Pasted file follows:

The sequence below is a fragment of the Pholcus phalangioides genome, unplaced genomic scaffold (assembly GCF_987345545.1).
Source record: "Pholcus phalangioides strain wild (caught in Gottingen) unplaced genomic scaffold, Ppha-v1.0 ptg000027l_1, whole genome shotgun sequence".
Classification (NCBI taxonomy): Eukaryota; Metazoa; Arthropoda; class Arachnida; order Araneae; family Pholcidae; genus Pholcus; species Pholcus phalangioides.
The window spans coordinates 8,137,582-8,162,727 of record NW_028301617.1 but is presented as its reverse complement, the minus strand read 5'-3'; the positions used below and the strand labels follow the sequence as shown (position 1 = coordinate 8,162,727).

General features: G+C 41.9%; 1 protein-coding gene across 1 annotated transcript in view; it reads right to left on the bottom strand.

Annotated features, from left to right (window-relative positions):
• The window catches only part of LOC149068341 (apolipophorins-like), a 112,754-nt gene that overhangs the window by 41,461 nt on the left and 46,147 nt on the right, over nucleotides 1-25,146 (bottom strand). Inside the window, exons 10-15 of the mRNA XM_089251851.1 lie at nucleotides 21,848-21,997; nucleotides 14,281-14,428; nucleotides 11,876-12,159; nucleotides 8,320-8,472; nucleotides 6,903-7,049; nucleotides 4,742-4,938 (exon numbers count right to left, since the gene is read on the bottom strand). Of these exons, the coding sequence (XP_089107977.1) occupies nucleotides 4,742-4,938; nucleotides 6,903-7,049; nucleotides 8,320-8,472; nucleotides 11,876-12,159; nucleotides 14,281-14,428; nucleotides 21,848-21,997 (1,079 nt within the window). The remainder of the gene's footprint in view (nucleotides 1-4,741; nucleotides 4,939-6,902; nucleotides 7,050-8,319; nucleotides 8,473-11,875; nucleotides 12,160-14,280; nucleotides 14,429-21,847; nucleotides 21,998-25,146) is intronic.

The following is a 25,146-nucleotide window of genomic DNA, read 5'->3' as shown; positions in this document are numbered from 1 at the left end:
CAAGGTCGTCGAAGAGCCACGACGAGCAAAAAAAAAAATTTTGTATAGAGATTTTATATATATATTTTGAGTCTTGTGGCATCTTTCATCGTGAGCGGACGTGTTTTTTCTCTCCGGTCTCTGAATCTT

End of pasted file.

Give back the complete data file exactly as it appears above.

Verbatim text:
The sequence below is a fragment of the Pholcus phalangioides genome, unplaced genomic scaffold (assembly GCF_987345545.1).
Source record: "Pholcus phalangioides strain wild (caught in Gottingen) unplaced genomic scaffold, Ppha-v1.0 ptg000027l_1, whole genome shotgun sequence".
Classification (NCBI taxonomy): Eukaryota; Metazoa; Arthropoda; class Arachnida; order Araneae; family Pholcidae; genus Pholcus; species Pholcus phalangioides.
The window spans coordinates 8,137,582-8,162,727 of record NW_028301617.1 but is presented as its reverse complement, the minus strand read 5'-3'; the positions used below and the strand labels follow the sequence as shown (position 1 = coordinate 8,162,727).

General features: G+C 41.9%; 1 protein-coding gene across 1 annotated transcript in view; it reads right to left on the bottom strand.

Annotated features, from left to right (window-relative positions):
• The window catches only part of LOC149068341 (apolipophorins-like), a 112,754-nt gene that overhangs the window by 41,461 nt on the left and 46,147 nt on the right, over nucleotides 1-25,146 (bottom strand). Inside the window, exons 10-15 of the mRNA XM_089251851.1 lie at nucleotides 21,848-21,997; nucleotides 14,281-14,428; nucleotides 11,876-12,159; nucleotides 8,320-8,472; nucleotides 6,903-7,049; nucleotides 4,742-4,938 (exon numbers count right to left, since the gene is read on the bottom strand). Of these exons, the coding sequence (XP_089107977.1) occupies nucleotides 4,742-4,938; nucleotides 6,903-7,049; nucleotides 8,320-8,472; nucleotides 11,876-12,159; nucleotides 14,281-14,428; nucleotides 21,848-21,997 (1,079 nt within the window). The remainder of the gene's footprint in view (nucleotides 1-4,741; nucleotides 4,939-6,902; nucleotides 7,050-8,319; nucleotides 8,473-11,875; nucleotides 12,160-14,280; nucleotides 14,429-21,847; nucleotides 21,998-25,146) is intronic.

The following is a 25,146-nucleotide window of genomic DNA, read 5'->3' as shown; positions in this document are numbered from 1 at the left end:
CAAGGTCGTCGAAGAGCCACGACGAGCAAAAAAAAAAATTTTGTATAGAGATTTTATATATATATTTTGAGTCTTGTGGCATCTTTCATCGTGAGCGGACGTGTTTTTTCTCTCCGGTCTCTGAATCTT